In her second Long Island appearance since the 2008 presidential election, outspoken former Republican vice presidential candidate Sarah Palin joined Long Island Association (LIA) President Kevin Law and hundreds of attendees at the Crest Hollow Country Club in Woodbury on Thursday, answering questions ranging from the recent events in Egypt to gun control, health care and the possibility of a run at the White House in 2012.
“I am still thinking about it,” Palin told the packed audience, which included Nassau and Suffolk county executives Ed Mangano and Steve Levy as well as her daughter, Bristol, regarding her presidential aspirations. “I certainly haven’t made up my mind.”
Palin did say, however, she believed the economy would once again be the top issue headed into that contest.
“Here’s the deal,” Palin said, “the economy is going to be top of the ticket in terms of issues to campaign on.”
Law, seated in a chair alongside Palin, kicked off the event and Q & A session—a tradition at the LIA’s annual membership meeting and luncheon—by introducing the former Alaska governor as having been a major political player since her failed bid as U.S. Sen. John McCain’s running mate.
“No one can deny the enormous impact that you have had on national politics and policies in just the last two years,” he told attendees. Palin, who resigned as governor in 2009 before finishing her first term, has since penned a best-selling memoir, starred in her own reality show and become a frequent punit on the Fox News Channel.
Palin wasted no time continuing that rhetoric, criticizing President Barack Obama for the “confusion” of his administration as to whether Mubarak should stay or go when asked by Law about the recent Egyptian demonstrations and regime change.
She stressed that she didn’t want to see the Muslim Brotherhood take over the country.
“You have to remember what is that they stand for,” Palin said of the group. “And if they’re radical enough to already spoken against liberties and freedom then you have to wonder is this a good deal for Egypt and America’s interest.”
“We have to trust that these protesters truly want democracy,” she said of those who camped out for nearly three weeks prior to the resignation of Hosni Mubarak, who was president of Egypt for three decades until last week.
Palin also attacked the Obama administrations about health care.
“We can’t afford it and we didn’t want it to start with,” she said. “We wanted practical reforms.”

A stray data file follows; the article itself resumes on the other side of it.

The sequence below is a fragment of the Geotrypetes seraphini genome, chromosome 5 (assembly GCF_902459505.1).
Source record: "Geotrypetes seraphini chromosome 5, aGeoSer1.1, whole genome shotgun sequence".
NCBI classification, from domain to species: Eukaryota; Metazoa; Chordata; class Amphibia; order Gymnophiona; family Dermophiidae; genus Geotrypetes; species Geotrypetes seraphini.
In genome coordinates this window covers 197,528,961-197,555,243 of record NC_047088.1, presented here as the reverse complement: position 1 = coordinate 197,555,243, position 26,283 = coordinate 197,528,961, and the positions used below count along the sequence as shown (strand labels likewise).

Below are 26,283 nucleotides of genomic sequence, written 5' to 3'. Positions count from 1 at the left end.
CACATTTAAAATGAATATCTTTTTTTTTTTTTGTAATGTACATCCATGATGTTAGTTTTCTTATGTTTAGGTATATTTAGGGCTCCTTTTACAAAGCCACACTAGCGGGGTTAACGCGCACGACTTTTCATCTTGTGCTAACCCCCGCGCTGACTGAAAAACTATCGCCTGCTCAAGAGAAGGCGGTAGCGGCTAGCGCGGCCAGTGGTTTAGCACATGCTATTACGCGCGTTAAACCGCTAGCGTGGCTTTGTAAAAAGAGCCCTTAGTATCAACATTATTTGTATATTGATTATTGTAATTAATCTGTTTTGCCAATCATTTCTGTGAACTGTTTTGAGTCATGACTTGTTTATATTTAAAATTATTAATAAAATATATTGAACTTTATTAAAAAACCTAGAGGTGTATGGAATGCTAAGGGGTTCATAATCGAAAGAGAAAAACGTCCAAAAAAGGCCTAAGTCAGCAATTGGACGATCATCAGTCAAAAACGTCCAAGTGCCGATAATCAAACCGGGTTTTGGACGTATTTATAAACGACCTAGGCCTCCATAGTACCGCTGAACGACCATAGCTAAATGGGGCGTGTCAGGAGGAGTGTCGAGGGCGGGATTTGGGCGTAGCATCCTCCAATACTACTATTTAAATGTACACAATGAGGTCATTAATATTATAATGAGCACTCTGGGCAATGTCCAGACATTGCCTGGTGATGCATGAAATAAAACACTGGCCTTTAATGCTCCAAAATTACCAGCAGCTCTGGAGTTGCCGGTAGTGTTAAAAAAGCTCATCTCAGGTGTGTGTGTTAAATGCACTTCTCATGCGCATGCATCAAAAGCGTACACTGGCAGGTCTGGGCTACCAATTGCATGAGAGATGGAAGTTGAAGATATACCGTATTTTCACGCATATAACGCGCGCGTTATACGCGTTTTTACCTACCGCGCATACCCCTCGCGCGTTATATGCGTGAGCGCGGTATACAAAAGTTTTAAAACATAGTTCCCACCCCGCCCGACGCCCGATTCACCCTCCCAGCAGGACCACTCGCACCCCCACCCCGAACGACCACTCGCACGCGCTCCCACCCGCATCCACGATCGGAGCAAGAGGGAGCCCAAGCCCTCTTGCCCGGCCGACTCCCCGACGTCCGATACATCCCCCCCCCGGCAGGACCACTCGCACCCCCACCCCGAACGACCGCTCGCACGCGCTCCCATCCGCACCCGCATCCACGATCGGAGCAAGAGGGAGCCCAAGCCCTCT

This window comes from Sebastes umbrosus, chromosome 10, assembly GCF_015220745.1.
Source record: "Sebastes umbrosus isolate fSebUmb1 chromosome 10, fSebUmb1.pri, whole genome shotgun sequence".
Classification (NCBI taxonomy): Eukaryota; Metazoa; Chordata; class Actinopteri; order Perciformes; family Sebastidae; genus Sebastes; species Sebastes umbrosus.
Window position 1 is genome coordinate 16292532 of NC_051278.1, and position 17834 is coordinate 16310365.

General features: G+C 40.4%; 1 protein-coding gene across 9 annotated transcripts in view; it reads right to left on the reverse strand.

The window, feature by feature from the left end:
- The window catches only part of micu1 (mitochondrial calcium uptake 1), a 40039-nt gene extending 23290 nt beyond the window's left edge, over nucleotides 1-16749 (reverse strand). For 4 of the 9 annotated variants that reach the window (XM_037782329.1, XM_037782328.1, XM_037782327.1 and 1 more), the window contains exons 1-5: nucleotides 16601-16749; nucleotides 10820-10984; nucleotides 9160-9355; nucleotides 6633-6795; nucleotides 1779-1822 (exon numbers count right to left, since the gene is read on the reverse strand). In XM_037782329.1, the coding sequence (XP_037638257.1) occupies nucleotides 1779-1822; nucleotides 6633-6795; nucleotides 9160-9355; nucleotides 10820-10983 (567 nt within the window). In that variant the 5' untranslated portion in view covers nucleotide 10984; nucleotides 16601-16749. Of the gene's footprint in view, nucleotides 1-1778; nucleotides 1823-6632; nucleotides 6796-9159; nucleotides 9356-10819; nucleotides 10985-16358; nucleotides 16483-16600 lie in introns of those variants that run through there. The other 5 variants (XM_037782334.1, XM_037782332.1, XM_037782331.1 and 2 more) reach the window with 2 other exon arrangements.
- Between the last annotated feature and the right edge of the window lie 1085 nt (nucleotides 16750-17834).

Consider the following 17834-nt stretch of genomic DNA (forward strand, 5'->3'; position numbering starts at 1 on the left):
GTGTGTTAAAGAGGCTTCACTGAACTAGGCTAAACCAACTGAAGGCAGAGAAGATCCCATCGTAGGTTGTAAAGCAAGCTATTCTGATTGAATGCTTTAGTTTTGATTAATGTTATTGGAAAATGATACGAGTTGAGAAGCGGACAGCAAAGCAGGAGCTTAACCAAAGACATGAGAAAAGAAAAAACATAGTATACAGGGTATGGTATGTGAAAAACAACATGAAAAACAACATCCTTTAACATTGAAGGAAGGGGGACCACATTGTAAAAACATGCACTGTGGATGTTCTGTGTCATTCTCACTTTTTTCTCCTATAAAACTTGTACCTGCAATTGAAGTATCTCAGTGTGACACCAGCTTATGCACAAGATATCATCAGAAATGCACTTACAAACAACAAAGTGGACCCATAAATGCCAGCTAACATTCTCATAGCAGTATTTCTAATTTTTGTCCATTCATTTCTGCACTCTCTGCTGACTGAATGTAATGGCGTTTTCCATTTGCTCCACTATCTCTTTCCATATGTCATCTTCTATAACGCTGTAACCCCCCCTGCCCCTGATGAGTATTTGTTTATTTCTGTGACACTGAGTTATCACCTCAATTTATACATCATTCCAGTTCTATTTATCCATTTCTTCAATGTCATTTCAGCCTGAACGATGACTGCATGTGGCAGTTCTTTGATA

She had a few choice words regarding Obama’s handling of the national debt and his new budget proposal: “What the people of America are saying is enough is enough no more status quo,” she said. “We don’t want to keep growing the debt.”
As she was talking about the price of commodities, specifically the price of milk, Palin mocked First Lady Michelle Obama’s initiatives to promote healthy eating habits.
“No wonder Michelle Obama is saying you should breast feed your babies,” she quipped. “I’m looking and say, ‘Yeah, you better because the price of milk is so high right now.’”
Law also asked Palin about gun control, a hot topic in the wake of the Tucson massacre and failed assassination of U.S. Rep. Gabrielle Giffords (D-Ariz.) last month. Palin had been criticized for posting on her website a “Target List,” complete with gun crosshairs, of Congressional members who voted in favor of Obama’s health care reform. Giffords’ name was included on that list.
“The criminal, he was an evil sick person, and adding another law to the book would not, I believe, have prohibited him from somehow someway fulfilling his mission,” Palin said of accused gunman Jared Loughner.
Law pressed further, invoking U.S. Rep. Carolyn McCarthy (D-Mineola), whose husband died and son was maimed during the Long Island Rail Road massacre in 1993, and asking Palin why somebody who’s not a member of law enforcement should be allowed to have a 30-bullet gun magazine.
“Do you think that a bad guy whether a law on the books says that you can’t have 10 bullets or you can have 30 bullets, do you think they’re going to go to the regulations and read it and say, ‘Okay I can’t do that?’” she asked. “No they’re not. The bad guy’s going to do what he’s hell bent on doing and they need to be held responsible for those criminal evil acts.”
Some in the audience applauded her remarks.
After the event, Keri Meras, CFO and CPA of Hauppauge-based Young Equipment Sales, said the event left her with a better understanding of Palin than ever before.
“Honestly I’ve learned more about her today than I knew in the past and I liked what she had to say on most issues,” she said.
Meras added her impression that Palin was straightforward and honest, and she supports her on many of the issues she discussed.
“I actually agree with her,” Meras said. “[President Obama] is making a few big mistakes that’s going to hurt us and they need more of a business mind in there.”
Phyllis Hill Slater, a member of the LIA Board of Directors, told the Press she was impressed with what Palin had to say, calling her an inspiration to all Americans.
“I think it was a wonderful thing to have her come and speak to us, especially at this time,” she said. “I think that she’s a great inspiration, not just for women but for people.”
“I think that she’s a straight talker and she’s just like everyone else, you know sometimes we’re misunderstood,” Hill Slater said. “And I think [Palin] has a great message to all of America, that we have a roll to play in making our elected officials accountable for what they do for our future.”
Even though Palin officially said she hasn’t made up her mind yet about 2012, she might have given those in attendance a tiny hint.
“Nobody is more qualified really to multitasking and doing all the things you need to do as president than a woman,” Palin told Law.
“I would vote for her,” Meras said, proudly.